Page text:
When it becomes impossible for Young-ha to continue living in the family home, she turns once again to Mi-jin and the two girls try to make a go of things in Busan as soon-to-be high school grads. The main problem that they face is not so much finding employment as a place to live. Getting a room requires a running start – key money, deposit, rent payable in advance. The girls have savings, but not quite enough for starting a new life on the minimum wage when you don’t have anywhere to go back to or people you can ask for help. Eun-suk is always telling her daughter that they can “start over”, but there are times when you can’t or at least not in the same way. When the girls are cut loose, abandoned finally and completely, it may actually be a kind of relief. “Starting over” released from a destructive cycle of familial disappointment may be a real possibility but all they are left with is each other in the cold winds of an unforgiving city as they try to find a way to live as independent young women with no firm ground on which to take hold.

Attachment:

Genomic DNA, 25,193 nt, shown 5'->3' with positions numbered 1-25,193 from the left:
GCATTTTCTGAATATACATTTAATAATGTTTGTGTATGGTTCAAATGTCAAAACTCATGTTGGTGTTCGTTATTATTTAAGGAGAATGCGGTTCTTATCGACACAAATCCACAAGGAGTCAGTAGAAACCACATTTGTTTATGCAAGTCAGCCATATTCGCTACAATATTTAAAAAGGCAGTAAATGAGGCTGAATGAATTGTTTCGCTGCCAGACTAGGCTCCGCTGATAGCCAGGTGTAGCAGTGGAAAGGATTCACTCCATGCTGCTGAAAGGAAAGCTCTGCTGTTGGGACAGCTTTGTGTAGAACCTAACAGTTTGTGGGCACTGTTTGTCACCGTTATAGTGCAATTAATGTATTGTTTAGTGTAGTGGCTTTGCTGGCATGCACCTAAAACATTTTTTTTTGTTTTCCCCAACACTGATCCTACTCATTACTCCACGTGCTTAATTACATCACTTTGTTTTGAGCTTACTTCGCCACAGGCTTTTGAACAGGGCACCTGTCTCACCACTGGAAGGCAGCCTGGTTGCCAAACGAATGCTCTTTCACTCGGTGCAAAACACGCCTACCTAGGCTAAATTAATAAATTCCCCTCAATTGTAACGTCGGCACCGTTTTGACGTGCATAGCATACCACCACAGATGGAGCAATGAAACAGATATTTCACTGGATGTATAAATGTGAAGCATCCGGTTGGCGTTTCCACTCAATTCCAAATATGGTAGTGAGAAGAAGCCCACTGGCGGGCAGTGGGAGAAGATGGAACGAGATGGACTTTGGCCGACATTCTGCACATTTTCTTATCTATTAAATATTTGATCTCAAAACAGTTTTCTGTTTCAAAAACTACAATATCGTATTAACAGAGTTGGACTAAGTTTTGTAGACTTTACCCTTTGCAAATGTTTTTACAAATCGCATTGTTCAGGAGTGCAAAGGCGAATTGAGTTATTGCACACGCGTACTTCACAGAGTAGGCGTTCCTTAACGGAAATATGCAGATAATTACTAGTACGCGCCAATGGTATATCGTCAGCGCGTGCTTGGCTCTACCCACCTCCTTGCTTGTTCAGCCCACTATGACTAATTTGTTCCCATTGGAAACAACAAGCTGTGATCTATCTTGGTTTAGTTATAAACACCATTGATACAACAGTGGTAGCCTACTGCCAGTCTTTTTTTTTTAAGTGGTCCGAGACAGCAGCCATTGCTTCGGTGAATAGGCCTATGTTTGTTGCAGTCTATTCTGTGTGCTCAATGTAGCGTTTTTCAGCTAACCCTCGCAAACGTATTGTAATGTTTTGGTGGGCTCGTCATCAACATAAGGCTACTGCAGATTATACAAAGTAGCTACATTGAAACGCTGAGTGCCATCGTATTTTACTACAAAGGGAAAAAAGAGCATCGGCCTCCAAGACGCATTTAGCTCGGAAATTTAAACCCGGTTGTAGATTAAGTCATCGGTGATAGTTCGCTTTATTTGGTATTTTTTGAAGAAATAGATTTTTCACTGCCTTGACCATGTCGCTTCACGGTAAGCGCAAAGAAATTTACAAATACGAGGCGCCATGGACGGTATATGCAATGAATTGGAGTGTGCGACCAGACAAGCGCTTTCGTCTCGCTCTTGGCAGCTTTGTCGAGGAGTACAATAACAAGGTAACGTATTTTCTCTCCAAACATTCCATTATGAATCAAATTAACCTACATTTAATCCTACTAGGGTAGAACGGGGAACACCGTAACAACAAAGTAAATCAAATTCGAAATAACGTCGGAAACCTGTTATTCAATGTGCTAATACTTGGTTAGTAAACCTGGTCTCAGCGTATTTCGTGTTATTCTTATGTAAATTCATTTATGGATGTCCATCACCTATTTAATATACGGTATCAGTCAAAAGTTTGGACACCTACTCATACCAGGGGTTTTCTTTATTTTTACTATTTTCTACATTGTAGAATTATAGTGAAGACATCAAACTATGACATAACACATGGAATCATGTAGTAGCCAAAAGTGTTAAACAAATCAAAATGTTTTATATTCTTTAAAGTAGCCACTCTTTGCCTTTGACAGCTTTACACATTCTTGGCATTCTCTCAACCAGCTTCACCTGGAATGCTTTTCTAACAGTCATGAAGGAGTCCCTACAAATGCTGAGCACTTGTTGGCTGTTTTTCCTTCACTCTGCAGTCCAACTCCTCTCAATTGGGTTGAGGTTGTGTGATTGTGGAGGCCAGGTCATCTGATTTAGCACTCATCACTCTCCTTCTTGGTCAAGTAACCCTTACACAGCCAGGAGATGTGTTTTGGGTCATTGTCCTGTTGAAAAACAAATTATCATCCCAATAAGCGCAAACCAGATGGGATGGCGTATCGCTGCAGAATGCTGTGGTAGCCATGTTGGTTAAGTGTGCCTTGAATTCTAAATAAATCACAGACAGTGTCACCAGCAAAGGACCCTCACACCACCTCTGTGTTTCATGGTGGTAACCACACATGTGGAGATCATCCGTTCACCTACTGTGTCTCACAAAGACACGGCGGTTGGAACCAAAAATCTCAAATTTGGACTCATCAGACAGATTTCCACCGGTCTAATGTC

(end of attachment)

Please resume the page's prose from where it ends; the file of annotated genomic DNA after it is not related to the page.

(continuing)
Sub-Zero Wind screens on 6th July as part of the 2019 New York Asian Film Festival.